If you love online shopping, you would have heard of Alibaba or Taobao. If you don’t, you would have at least heard about Jack Ma, the rising Chinese celebrity billionaire that people are using as the subject of inspirational videos… and Kung Fu movies, apparently.
Jack Ma’s Alibaba has been gaining ground in Malaysia in recent years, especially when they partnered with Malaysia to launch the Digital Free Trade Zone, a project that is hoped to create tens of thousands of jobs and boost small and medium enterprises. But more recently, the Alibaba group has announced a quite unexpected plan to tackle another big Malaysian issue.
The group recently launched the implementation of the City Brain project in KL, which is an artificial intelligence system that they hope will help KL city control and streamline its traffic better.
Eh? I thought Alibaba only sell stuff online, why got this traffic A.I. thing?
If you thought the Alibaba group was just a multi-billion dollar online shopping center, its time to think again. The Alibaba group is made up of 7 smaller components/ companies:
Among them, one company is very unlike the other, and that’s Alibaba Cloud Computing (Alibaba Cloud or Alibaba Yun for short). This company provides cloud computing services, which disappointingly have nothing to do with clouds or flying at all. Imagine instead of relying on your own computer(s), you can do a bunch of computer stuff, like store data and run softwares on Alibaba’s “cloud” through the internet, much like Google drive or Apple’s iCloud.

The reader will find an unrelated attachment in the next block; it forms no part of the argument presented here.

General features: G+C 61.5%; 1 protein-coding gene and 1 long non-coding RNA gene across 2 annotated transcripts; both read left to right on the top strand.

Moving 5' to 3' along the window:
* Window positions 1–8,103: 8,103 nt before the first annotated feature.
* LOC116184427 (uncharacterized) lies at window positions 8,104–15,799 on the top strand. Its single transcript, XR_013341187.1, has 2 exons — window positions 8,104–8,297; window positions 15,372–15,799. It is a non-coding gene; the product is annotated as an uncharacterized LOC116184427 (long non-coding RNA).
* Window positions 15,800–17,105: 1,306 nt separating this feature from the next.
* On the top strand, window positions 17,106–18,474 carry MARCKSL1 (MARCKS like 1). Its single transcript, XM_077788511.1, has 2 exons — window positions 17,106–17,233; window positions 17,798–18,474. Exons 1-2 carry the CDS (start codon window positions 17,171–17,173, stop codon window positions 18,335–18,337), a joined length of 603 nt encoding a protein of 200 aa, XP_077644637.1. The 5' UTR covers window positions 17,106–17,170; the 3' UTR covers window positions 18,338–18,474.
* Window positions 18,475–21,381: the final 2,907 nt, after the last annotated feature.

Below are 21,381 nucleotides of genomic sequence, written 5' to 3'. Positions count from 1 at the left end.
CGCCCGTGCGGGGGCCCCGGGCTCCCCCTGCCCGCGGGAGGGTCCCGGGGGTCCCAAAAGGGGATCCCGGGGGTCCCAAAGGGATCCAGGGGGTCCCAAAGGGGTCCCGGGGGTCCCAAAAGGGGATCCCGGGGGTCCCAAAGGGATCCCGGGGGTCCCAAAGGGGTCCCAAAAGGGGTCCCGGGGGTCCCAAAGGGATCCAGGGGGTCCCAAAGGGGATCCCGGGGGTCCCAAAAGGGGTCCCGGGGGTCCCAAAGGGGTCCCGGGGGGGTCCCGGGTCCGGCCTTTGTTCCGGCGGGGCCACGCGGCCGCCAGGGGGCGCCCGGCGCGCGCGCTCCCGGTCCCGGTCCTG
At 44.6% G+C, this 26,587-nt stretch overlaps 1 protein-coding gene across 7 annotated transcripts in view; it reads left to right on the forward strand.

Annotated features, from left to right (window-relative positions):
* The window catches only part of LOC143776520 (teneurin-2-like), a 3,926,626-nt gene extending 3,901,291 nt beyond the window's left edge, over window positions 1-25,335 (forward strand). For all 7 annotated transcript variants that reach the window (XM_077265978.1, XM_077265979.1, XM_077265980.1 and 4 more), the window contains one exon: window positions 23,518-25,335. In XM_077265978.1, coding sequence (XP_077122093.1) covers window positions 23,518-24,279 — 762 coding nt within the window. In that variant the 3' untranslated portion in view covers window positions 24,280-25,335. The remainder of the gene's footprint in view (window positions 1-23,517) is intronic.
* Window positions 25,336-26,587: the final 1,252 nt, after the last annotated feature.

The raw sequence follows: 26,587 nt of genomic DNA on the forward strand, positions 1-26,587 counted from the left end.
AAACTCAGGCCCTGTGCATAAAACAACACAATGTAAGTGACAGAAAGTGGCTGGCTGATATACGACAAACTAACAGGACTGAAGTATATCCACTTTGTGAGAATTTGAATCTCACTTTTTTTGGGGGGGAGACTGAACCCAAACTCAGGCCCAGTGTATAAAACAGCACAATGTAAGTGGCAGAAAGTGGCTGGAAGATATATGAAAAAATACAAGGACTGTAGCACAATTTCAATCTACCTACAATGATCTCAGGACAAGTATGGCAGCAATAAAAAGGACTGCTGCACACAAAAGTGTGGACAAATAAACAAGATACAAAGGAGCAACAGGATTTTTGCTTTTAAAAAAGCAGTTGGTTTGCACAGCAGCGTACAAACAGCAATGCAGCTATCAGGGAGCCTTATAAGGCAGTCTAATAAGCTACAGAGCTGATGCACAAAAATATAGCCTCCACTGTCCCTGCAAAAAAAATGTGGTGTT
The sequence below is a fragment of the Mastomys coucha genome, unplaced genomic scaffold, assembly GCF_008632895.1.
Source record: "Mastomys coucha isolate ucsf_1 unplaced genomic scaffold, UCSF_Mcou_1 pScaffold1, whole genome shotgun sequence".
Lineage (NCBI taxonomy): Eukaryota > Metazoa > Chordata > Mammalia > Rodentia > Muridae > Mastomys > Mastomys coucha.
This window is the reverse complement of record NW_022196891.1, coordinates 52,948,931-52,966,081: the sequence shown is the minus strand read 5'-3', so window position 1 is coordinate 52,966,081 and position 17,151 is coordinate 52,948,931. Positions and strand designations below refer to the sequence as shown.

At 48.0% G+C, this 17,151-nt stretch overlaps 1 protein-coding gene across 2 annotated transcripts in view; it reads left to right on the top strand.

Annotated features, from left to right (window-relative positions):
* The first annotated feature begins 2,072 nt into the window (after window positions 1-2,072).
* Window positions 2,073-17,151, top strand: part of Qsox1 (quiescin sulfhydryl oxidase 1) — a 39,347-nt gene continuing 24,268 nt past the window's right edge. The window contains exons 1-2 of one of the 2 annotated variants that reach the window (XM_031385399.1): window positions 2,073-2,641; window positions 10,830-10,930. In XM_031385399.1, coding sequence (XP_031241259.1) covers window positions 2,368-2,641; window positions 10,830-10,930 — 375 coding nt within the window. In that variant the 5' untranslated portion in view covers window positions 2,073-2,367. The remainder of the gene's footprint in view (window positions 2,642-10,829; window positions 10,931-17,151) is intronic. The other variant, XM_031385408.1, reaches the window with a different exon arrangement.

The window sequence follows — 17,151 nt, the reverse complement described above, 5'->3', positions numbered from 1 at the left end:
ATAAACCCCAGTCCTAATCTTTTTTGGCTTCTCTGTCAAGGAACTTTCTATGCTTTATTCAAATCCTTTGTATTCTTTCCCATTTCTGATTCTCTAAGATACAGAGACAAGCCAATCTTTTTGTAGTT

Currently, Alibaba cloud is the largest provider of public cloud services in China, with 17 data centers all around the world, in countries including Japan, UAE, China, and Hong Kong. There’s even one in Malaysia, which was set up in Malaysia last year. Electronics maker Philips and energy company Schneider are even customers to Alibaba. But then, how does all this help combat Malaysia’s infamous jams?
Jams and offences can be lessend, and all we have to do is… NOTHING
The project will be run jointly with Malaysia Digital Economy Corporation (MDEC) and DBKL, and will involve 500 existing city cameras watching the traffic, information from traffic bureaus, public transportation systems and mapping apps. Oh, and this is the first time the City Brain project will be implemented outside of China. Lucky us! The system will process these data, and through some computer magic, it will able to produce important answers to a variety of traffic problems.
For example, if a traffic accident happened during rush hour in Jalan Tun Razak, not only would the system alert the authorities, it would also be able to suggest the fastest route for the ambulance to get there, while at the same time notifying drivers to avoid the road and ease congestion (that is if people stopped slowing down to look at number plates). So we hear you thinking: Isn’t this just like a high tech Waze? There’s actually more!
Utilising the traffic cameras, the system can even spot and notify the authorities of traffic offenses too! The system will also be given control of 300 traffic lights, so we can maybe finally do away with the need to stop at 5 traffic lights on 1 dang road. This has actually been implemented (in one form or another) in many cities in China, most famously in the city of Hangzou. It has been reported that traffic offenses went down by 92%, emergency vehicles reach their destination in half the usual time, and overall traffic speed was improved by 15%! So an hour jam will turn into only 51 minute jam ugaiz!!1!
But the Hangzou system actually takes it a step further. The system is also connected to everybody’s phone, directly notifying them of things like traffic condition and even weather updates in real time. But when the system connects to your phone, your phone is also connected to the system, so information from you (such as your location) will be used to provide more accurate recommendations… if you choose to allow the system to access it of course.